One of my all-time favorite quotes: “I can’t control my destiny, I trust my soul, my only goal is just to be. There’s only now, there’s only here. Give in to love or live in fear. No other path, no other way. No day but today.” –Jonathan Larson
What is fear? What makes us afraid? What is it that makes our breath short or the feeling of panic set in? The unknown. Things that are known are expected and often prepared for. The unknown, we cannot prepare for, and people tend to dislike what they cannot tangibly know or expect or plan for.
Fear is expectation or anticipation; so by definition if you have fear, you are not in the present. If you think about the past, you can have regret; if you think about the future, you can have worry. The remedy? Be in the present! To quote another musical, “Take the moment at present as the present of the moment” – Steven Sondheim.
At my very first yoga class, which I stumbled into, giving no credence to the “advanced” level of the class, the instructor was incredibly enthusiastic and encouraged us all to “just try” everything – including a myriad of inversions and arm balances. As it was my first yoga class, I didn’t know the difference between warrior one and handstand. I tried everything – with supreme enthusiasm and joy. Did I DO everything properly? Of course not! But, I tried, and it never occurred to me not to try to the best of my ability. Perhaps that comes from years and years of being in the theatre world and the suspension of disbelief I had grown so accustomed to, or maybe I just got lucky that I didn’t over-analyze the situation.
One of the things I have noticed as I watch people take my class for the first time, is the incredulous look one can get when I throw out an opportunity to arm balance or invert without giving it some big build-up. I treat arm balances and inversions as they are: just another pose or place to be. (And, plus, it’s your yoga, you do what you want! I only make suggestions- you choose to follow them or not.) Often, said person will look around the room, notice that others are playfully attempting what ever I suggested, shrug, smile and go along. Occasionally, someone will look at me, with a defeated face that says “No. I cannot do that.” Or, “Are you crazy? I would break my face!” It is sad to me that people don’t believe that they should be able to hold themselves up with their own two hands. What a precious feeling that is – to literally support oneself! Not forced, just trying, and seeing the result. Not fearing any expected outcome. Not expecting any reward. Simply being in any given moment and moving forward until it is no longer the place to be.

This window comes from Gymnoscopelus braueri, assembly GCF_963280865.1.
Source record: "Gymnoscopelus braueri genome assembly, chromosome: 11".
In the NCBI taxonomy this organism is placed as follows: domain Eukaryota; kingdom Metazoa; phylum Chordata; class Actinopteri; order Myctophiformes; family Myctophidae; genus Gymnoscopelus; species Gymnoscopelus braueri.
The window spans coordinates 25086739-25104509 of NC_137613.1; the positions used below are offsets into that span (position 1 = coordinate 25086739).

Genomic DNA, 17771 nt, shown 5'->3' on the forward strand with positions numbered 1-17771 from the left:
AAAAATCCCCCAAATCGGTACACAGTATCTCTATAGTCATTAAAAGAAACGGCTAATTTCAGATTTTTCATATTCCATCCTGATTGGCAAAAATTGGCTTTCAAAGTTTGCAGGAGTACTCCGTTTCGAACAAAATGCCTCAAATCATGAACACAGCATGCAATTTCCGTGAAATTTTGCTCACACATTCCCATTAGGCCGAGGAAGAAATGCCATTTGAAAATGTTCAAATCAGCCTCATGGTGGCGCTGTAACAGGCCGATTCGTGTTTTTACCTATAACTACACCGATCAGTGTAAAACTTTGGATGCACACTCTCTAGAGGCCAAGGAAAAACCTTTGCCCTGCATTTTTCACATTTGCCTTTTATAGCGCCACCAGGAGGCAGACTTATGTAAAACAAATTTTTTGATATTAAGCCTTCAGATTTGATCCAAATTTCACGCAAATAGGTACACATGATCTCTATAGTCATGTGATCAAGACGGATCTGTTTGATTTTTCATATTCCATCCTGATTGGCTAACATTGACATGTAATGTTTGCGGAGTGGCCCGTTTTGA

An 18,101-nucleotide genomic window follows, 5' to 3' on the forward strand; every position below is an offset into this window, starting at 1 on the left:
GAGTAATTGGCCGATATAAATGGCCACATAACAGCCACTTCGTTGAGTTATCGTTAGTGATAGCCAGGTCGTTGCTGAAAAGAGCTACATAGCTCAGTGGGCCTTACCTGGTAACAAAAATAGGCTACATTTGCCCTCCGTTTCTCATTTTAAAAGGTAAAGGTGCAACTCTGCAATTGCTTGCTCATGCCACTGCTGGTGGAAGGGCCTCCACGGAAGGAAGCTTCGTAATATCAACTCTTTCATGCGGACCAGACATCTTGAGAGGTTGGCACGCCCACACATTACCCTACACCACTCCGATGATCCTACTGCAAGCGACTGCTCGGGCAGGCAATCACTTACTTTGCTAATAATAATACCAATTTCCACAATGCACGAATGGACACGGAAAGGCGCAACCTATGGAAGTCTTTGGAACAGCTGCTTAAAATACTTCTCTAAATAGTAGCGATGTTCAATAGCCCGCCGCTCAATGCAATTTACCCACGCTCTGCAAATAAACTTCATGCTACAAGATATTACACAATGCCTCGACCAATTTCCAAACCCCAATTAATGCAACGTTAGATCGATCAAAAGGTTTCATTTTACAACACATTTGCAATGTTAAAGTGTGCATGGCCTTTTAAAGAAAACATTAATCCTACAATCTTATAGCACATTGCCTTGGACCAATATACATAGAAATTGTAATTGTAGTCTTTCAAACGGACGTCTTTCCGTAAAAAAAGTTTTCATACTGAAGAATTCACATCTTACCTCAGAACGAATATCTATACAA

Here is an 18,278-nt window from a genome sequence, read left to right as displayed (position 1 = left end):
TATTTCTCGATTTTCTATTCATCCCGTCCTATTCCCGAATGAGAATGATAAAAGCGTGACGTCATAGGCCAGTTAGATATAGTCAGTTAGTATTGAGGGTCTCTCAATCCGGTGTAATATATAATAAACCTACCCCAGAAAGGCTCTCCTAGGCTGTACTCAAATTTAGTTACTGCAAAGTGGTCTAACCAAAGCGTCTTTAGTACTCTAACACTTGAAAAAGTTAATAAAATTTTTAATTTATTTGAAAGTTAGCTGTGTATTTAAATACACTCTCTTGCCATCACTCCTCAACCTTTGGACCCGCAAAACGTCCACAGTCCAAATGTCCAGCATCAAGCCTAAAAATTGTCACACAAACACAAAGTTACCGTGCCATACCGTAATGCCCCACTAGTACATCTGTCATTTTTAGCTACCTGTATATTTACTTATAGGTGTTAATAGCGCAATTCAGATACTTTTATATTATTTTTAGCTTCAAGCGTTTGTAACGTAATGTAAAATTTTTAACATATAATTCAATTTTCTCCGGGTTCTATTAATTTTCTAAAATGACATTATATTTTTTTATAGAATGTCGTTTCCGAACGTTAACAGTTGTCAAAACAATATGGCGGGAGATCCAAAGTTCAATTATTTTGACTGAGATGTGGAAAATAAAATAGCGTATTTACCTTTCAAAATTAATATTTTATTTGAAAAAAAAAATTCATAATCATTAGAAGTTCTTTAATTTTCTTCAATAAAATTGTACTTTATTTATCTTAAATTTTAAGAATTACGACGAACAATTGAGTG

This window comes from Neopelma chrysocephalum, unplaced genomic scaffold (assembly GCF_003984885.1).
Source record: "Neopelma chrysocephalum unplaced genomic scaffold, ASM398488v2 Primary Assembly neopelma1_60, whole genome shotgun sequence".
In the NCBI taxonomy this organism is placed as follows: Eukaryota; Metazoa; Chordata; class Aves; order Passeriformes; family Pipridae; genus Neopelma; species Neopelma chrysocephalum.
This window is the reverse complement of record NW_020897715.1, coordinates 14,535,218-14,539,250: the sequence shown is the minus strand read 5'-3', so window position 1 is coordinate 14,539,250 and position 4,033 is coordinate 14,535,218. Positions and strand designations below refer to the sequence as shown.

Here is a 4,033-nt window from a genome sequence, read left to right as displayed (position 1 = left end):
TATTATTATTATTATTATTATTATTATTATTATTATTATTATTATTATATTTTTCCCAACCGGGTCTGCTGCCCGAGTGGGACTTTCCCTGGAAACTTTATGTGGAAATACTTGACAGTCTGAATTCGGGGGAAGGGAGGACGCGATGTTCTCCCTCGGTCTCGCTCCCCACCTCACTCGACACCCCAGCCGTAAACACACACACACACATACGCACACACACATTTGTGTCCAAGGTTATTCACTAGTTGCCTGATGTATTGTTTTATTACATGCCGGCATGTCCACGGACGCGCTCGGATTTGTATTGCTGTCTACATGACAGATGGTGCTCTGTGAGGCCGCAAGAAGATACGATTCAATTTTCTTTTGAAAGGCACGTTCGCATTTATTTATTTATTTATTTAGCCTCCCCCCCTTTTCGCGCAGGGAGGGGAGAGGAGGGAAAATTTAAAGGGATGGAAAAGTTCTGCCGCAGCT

Children are present in their yoga – they have no fear. They have not yet been TAUGHT to fear. So maybe the next time you practice yoga, try to be more like a child: practice truly being in the present: no expectations, no fears, just moving and breathing in each present moment. It doesn’t matter what it looks like. You might be surprised to notice how easy it is, when you drop the judgmental ego of your self, to simply fly over your fears! Give it a whirl- let me know how it goes!
Now, I am not telling you to throw caution to the wind and be reckless, but try to be present in each moment, and really, truly feel what is going on in your body and in your mind in every situation. You are so much stronger than you think, and you never know what you can do until you try – without pre-judging the outcome. Believe that you are strong and capable – you are – you just need to know it!
How do you keep your fears at bay? What allows you to truly be present in your yoga practice and life?